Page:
Report paints grim picture of adverse climate changes

By Lorna Sutherland


A previous Conservation Comment contributor mentioned a recently-released report by the Prime Minister's chief science adviser on how climate change is likely to affect New Zealand over coming years and decades. It is signed by Sir Peter Gluckman, but much of the heavy lifting was done by some of New Zealand's leading climate scientists.

The title of the report is "New Zealand's changing climate and oceans: The impact of human activity and implications for the future". To find it online go to or simply type the title of the report into your search engine.

There are good reasons for taking the time to do this - the report offers a current best guess for how climate change will apply specifically to us. We have paid for it with tax dollars and it's Conservation Week, a good time to familiarise oneself with environmental matters.

Those hesitant to wade into a scientific report on the grounds that it will be a thicket of incomprehensible jargon can rest assured.

This report was written so that even a busy, ex-currency trader who has shown no particular interest in the environment can understand it. If he can, so can you.

It discusses the uncertainty inherent in prediction of probabilities relating to something as complex as climate change, but warns against using this as an excuse to do nothing.

I will now, in an attempt to persuade reluctant readers to fill in the blanks, shamelessly cut and paste a few of the scary bits from the report.

The news is not all bad but "marginal benefits are likely to be small compared to the adverse effects associated with climate change on society as a whole".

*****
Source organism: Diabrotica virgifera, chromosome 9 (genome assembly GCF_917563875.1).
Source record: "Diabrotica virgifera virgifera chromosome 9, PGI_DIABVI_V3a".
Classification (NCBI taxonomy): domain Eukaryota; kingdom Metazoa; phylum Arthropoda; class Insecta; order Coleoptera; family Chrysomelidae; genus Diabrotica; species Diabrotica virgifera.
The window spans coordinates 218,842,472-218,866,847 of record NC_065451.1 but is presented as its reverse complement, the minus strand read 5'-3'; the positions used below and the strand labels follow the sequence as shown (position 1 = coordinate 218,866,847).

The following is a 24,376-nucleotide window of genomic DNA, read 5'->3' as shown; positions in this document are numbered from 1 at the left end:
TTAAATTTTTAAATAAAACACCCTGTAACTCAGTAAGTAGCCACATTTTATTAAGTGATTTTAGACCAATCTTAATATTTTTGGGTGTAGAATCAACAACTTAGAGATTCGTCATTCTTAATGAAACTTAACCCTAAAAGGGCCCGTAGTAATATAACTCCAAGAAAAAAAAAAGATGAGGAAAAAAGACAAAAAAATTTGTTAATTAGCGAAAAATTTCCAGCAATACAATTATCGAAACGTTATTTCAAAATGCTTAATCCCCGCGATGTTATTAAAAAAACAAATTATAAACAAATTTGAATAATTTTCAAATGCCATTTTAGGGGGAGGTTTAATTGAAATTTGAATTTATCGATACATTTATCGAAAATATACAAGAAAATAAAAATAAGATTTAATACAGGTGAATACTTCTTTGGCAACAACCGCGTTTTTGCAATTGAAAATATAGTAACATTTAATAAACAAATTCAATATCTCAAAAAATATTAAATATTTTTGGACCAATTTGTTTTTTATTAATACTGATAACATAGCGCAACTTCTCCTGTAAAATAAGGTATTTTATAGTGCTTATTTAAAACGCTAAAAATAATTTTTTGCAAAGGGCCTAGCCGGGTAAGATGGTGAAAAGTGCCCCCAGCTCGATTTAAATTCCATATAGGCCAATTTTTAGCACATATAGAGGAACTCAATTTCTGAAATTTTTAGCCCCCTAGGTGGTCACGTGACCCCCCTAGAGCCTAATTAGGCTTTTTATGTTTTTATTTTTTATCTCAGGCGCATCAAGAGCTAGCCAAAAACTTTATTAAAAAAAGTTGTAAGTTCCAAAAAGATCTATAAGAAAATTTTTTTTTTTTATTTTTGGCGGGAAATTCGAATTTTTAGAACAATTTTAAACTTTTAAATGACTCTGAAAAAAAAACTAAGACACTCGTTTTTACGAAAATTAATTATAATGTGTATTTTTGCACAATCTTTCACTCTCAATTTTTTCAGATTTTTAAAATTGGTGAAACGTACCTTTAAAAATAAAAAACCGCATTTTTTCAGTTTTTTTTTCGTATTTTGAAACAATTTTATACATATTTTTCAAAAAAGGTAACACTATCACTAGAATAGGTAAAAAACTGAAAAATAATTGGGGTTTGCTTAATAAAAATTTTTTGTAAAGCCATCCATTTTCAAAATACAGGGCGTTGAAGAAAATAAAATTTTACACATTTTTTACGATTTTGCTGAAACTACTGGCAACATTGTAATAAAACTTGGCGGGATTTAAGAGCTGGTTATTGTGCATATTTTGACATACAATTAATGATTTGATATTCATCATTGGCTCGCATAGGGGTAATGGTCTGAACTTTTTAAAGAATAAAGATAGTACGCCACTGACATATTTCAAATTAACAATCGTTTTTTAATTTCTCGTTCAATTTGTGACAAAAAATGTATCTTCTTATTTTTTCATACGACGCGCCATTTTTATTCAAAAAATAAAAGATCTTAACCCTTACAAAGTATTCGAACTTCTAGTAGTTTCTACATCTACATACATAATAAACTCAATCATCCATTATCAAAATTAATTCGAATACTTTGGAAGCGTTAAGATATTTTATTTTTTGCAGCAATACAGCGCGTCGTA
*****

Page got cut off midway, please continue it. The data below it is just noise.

"By the late 21st Century, New Zealand is expected to be at least 2C warmer on average compared with 1990. Extremes will have shifted, probably with fewer frosts and more extremely hot days and lengthy droughts. Precipitation patterns are expected to have altered, with more frequent heavy rains, and dry spells.

Changes are not expected to be uniform, however, with increases in rain in the west and decreases in the east and north.

"The sea level rise is expected to exceed the current rate of 30mm per decade, which, while it is seemingly small, will result in today's highest tide levels and storm surges occurring much more frequently.

"Ocean acidification is another direct result of increasing CO2 concentration ... [this] is beginning to be observed here [and] may have significant impact on the oceans surrounding New Zealand ... felt within decades."

Will this report make a difference to our present Government's policy? It would be great if it could at least shift oil and coal from the heart of the Government's energy strategy.

I have a nasty feeling, however, that when Mr Key comes to the part in the executive summary that identifies the intermediate term as the next 30-40 years, the report's importance will slide down his priority list.

These days politicians don't seem to focus much farther ahead than the next election.

- Wanganui Chronicle

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